Folio Weekly: What got you interested in state politics? 10 | FOLIO WEEKLY | FEBRUARY 21-27, 2012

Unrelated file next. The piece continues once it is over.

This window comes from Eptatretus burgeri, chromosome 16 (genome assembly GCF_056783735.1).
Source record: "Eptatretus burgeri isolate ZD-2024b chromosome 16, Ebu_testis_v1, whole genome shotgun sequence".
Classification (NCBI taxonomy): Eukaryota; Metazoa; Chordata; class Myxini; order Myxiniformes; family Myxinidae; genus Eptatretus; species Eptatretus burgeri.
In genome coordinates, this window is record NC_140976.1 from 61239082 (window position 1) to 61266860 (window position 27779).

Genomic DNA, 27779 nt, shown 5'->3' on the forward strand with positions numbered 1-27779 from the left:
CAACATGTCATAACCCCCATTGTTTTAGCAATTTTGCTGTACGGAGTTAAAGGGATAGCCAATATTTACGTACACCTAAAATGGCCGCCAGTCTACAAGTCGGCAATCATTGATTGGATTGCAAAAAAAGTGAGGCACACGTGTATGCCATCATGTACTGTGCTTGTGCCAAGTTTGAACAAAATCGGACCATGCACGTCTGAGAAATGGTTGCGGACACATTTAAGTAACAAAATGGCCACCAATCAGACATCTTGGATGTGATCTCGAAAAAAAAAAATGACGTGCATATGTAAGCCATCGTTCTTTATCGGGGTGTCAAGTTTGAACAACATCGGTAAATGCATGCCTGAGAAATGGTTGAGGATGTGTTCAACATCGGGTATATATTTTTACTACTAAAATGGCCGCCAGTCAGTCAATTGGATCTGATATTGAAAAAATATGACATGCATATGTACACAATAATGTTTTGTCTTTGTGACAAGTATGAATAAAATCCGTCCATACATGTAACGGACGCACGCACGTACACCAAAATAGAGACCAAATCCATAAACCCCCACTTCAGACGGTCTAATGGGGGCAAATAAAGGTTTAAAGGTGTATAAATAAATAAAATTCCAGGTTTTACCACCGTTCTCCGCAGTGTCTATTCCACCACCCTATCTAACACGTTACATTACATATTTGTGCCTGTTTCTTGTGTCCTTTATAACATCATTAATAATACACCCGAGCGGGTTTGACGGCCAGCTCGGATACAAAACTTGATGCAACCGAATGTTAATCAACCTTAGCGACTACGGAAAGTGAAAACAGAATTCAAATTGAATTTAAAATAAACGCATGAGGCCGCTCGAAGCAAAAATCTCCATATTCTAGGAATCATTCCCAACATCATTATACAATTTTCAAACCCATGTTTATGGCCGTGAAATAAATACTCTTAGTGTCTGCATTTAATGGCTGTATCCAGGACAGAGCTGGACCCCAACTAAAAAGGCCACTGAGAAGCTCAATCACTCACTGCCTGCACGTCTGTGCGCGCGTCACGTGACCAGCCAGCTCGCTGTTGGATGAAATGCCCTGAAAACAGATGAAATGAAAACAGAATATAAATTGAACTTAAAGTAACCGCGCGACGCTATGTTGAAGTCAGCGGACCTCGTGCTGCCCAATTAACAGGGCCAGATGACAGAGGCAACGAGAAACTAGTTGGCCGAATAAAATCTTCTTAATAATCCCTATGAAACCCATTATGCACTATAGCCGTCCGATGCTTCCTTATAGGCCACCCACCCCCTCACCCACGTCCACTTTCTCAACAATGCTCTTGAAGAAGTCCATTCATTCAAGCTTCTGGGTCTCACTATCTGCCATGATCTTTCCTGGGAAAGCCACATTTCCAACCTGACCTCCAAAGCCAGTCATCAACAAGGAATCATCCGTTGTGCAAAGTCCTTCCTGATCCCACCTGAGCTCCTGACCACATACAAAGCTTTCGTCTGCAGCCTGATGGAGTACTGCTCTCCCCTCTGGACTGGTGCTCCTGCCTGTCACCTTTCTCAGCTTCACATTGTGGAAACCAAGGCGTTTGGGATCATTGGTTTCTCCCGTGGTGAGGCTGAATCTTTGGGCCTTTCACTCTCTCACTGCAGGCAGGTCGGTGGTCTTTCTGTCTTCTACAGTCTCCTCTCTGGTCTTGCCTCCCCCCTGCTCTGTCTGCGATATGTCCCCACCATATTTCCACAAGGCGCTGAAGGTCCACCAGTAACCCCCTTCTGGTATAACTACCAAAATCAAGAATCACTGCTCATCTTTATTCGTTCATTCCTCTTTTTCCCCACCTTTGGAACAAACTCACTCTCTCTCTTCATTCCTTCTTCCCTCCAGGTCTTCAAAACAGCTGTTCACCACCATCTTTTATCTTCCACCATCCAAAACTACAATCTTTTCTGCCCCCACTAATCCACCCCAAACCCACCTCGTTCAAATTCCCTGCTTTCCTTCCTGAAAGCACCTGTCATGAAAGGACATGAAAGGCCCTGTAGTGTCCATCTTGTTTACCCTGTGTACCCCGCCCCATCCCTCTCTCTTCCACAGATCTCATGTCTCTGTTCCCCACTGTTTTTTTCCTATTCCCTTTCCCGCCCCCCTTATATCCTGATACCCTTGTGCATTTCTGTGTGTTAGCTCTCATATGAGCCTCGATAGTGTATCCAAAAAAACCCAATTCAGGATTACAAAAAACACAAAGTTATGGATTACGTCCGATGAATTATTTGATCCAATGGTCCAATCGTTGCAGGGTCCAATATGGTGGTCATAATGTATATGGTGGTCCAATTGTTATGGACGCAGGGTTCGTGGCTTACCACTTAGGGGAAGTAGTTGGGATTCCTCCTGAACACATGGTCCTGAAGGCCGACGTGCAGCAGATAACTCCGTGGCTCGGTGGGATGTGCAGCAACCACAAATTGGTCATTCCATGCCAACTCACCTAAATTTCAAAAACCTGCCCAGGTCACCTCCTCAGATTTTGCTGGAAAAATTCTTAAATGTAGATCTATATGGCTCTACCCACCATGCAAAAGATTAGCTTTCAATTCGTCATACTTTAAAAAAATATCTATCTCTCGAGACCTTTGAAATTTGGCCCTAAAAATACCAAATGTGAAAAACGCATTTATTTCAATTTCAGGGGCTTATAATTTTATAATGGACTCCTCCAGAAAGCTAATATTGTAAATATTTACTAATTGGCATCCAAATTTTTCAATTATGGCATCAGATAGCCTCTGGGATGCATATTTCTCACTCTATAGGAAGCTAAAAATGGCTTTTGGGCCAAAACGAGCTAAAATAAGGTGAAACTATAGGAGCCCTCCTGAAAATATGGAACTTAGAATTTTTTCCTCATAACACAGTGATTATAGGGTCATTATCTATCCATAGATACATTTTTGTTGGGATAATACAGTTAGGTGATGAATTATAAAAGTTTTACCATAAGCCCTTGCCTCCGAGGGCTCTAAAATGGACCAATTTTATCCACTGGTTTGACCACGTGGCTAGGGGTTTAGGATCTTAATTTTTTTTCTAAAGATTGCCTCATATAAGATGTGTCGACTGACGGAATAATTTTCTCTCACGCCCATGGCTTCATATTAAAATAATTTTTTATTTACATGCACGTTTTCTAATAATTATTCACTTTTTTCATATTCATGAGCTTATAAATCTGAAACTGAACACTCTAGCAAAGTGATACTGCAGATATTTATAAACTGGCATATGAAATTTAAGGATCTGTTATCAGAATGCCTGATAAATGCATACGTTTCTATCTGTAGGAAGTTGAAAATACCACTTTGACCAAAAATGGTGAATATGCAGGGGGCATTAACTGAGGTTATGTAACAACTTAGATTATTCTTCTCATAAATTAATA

Roger Thomas: It is impossible to say what triggered my interest. My earliest awareness of politics was stumping for Sen. Hubert Humphrey with then-Rollins College government professor Frank Johnson, who later became president of JU. But I was far too young to know what was really at stake in that election. Other events are memories of my mother’s election as president of the Winter Park/Orlando League of Women Voters and all the various activities and contacts that brought about. My parents counted LeRoy Collins, Farris Bryant, Charlie Bennett and Earl Johnston among their friends. My parents instilled a service ethic in me by their personal example. F.W.: Why do you think Rick Scott should be recalled? R.T.: No single politician’s name is on the petition. This petition is about the right of Floridians to fix the government when politicians need to be removed. Politicians in deadlock that repeatedly push the government to the point of bankruptcy. Politicians that will not defend individual Americans that are too weak to protect themselves. Politicians that ignore the expressed will of the people as in the Fair district Constitutional Amendment and continue to gerrymander for the benefit of their cronies. Politicians that cannot understand scientific facts about the demonstrable nature of the universe. Politicians that are unresponsive to their constituents. Rick Scott is not my bogeyman. F.W.: Do you think he will actually be recalled? R.T.: The governor’s drive and convictions are typical of many successful politicians. He is a political neophyte in a position where we are best served by a master practitioner. We need insightful leadership from a governor, not one who decides after refusing $150